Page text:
Whose side is your tax accountant on anyway? - 3.9 out of 5 based on 54 votes

( 54 Votes )


Accountant may be forced to reveal facts.

Financial Post - Personal Finance: - Tuesday, April 6, 2004

With the annual tax deadline looming, many Canadians are hiring accountants to help minimize their tax burden. But legislative changes have forced accountants to be less aggressive than they used to be. And if you end up in a dispute with the Canada Revenue Agency (CRA), information divulged to your accountant could be used against you. Unlike tax lawyers, you cannot rely on a basic principle of accountant-client confidentiality, says Paul DioGuardi, QC, former tax counsel to the CRA and Department of Justice.


In a major audit or civil assessment, your accountant could become the CRAs "best witness against you" warns DioGuardi, who has 38 years experience in the murky waters of Canadian tax. The Supreme Court of Canada confirmed in a case involving accounting firm KPMG that there is no such thing as accountant's privilege, DioGuardi says. This is not well known by lay people. Clients who deal with accountants only at tax time may be under the mistaken impression the relationship is a sacred trust like the one between lawyers and clients (perhaps taking their cue from legal shows on television). But client-lawyer confidentiality is unique. And while DioGuardi picks on accountants, the same lack of confidentiality applies to most other professions, including financial planners and bank managers, says Anthony Ariganello, president of the Vancouver-based Certified General Accountants Association of Canada.

Advertisements for DioGuardi & Company LLP have been running in major business dailies. (See www.effectivetaxsolutions.com.) One is headlined "Undeclared income? "The body copy explains that "before you are caught we can negotiate a no-name (anonymous) settlement with the tax authorities ... Tax lawyer-client confidentiality assured. Unlike us, your accountant cannot offer this legal protection and can be forced to give evidence against you..." DioGuardi warns taxpayers to "beware if your accountant is questioned by an investigation agent [of the CRA], particularly if you receive a notice from the CRA or provincial tax authorities and you know that the returns you filed contain either understatements of income or overstatements of deductions." Since conversations are not protected, "you should not have any further discussions with your accountant on the facts of your case" until you have consulted a lawyer. While it may initially be just a civil audit, CRA agents are trained to be on the lookout for fraud and to refer potential abuses to their Criminal Investigation Division. Because of the lack of privilege, "your accountant may be forced to tell the CRA or provincial tax authorities what you have told him/her."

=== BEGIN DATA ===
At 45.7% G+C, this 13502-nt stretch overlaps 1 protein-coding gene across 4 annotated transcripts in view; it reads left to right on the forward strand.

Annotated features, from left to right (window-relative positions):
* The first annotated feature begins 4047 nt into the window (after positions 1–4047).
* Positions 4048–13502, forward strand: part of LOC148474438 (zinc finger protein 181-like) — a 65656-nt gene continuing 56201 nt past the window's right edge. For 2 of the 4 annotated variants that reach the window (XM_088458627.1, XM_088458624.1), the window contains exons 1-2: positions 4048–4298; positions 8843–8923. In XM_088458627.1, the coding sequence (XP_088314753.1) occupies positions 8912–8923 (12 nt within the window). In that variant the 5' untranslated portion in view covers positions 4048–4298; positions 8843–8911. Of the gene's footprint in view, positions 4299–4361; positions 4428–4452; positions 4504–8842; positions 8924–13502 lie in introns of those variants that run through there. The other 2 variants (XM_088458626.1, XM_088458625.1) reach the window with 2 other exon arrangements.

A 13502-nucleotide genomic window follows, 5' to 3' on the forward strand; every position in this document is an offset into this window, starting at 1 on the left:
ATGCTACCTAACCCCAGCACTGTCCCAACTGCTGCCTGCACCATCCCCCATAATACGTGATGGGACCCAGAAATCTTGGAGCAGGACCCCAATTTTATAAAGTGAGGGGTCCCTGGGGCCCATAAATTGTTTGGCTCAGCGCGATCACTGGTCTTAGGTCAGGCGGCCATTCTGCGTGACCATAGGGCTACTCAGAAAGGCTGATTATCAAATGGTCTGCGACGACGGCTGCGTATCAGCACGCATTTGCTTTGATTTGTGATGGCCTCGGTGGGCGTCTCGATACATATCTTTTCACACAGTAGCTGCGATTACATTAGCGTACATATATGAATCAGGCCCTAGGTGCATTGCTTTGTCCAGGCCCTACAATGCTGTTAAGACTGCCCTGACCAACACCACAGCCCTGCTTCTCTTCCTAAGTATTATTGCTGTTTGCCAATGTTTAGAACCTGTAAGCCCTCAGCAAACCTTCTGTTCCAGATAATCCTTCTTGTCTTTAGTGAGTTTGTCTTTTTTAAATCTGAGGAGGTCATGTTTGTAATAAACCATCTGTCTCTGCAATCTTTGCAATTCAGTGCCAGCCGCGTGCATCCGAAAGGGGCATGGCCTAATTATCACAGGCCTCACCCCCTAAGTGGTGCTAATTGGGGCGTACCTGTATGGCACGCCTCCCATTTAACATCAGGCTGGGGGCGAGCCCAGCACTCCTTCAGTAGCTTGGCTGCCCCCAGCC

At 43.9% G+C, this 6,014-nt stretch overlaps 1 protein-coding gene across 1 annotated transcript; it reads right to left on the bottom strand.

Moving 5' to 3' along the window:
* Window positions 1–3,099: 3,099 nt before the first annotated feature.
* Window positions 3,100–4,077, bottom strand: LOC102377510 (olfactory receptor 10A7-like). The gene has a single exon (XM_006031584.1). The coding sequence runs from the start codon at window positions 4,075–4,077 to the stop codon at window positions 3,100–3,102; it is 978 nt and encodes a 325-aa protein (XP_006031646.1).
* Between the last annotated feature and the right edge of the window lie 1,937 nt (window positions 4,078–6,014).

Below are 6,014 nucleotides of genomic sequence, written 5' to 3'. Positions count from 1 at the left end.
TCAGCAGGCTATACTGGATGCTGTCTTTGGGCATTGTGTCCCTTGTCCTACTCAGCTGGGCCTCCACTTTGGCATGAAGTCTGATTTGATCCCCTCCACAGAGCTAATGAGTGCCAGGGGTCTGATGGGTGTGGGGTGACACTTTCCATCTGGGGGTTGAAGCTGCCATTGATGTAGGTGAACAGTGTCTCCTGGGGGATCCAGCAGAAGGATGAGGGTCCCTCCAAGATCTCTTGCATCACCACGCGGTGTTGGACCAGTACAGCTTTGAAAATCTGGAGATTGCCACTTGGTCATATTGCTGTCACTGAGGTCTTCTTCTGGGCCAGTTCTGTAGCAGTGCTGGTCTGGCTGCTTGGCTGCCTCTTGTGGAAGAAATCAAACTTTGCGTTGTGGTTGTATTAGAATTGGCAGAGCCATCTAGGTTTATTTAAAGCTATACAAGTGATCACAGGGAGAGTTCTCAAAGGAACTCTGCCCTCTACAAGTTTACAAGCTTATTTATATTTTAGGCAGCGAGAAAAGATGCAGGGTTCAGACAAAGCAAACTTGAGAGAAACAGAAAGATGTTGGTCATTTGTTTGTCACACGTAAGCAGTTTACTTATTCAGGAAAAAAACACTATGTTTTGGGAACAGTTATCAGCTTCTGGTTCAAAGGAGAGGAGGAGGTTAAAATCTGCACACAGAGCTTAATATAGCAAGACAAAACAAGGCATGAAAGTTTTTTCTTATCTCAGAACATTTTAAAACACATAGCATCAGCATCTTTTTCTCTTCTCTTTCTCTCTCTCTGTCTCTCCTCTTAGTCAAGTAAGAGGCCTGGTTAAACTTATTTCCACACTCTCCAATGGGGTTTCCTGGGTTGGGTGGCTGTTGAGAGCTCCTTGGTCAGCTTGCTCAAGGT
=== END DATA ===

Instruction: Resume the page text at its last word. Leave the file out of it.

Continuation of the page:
The CGA's Ariganello doesn't dispute what DioGuardi says. The accounting profession is bound by its own code of ethics. Where compelled by law, disclosure of confidential client information is required, he says. An accountant "won't disclose confidential information as a result of his professional or business relationship" but "the shield is pierced" if the law requires disclosure, Ariganello says.

For those whose tax liability has become almost unpayable ($175,000 or more), DioGuardi also helps clients avoid bankruptcy. He warns bankruptcy trustees are in the same category, as accountants. Unlike tax lawyers, "bankruptcy trustees represent your creditors (the tax collector). Since their fees are partially result oriented, the more tax you pay, the more trustees earn. We have no such conflict of interest".

Besides the confidentiality issue, other developments have also undermined the trust between accountants and their clients. A few years ago, the Department of Finance pushed through its agenda of civil penalties for tax advisors, despite the objections of some accountants and tax professionals. The government has always had recourse to criminal prosecutions of wayward advisors who mislead clients on overly aggressive tax strategies. But it also sought to increase civil penalties to bypass the time-consuming route of criminal prosecution, says CRA spokeswoman Colette Gentes-Hawn. Even when it was just under the proposal stage, industry observers warned that civil penalties threatened to drive a wedge between tax advisors and their clients. After all, tax interpretation involves many grey areas. The new higher civil penalties make advisors (including accountants) liable for 50% of the amount of tax sought to be avoided, so their natural response may be to make recommendations less aggressive than may have been the case under the earlier regime. Where in doubt, the natural inclination of tax professionals is now to fall on the side of greywhite, rather than the grey-black some clients thought they were hiring them for.

The ability to gain access to a myriad of items also gives the CRA a powerful weapon which can jeopardize a taxpayer's case, a fact of which the CRA is well aware. In a contentious case, it often issues a broadly worded "requirement letter" asking for everything from tax planning memos to emails to notes. A recent case established the CRA can ask for previously documented information. My own take on this? Your accountant is not your buddy. Honesty is always the best policy, but you won't go too far wrong by considering your accountant to be loosely aligned with the CRA. Talk and act accordingly.

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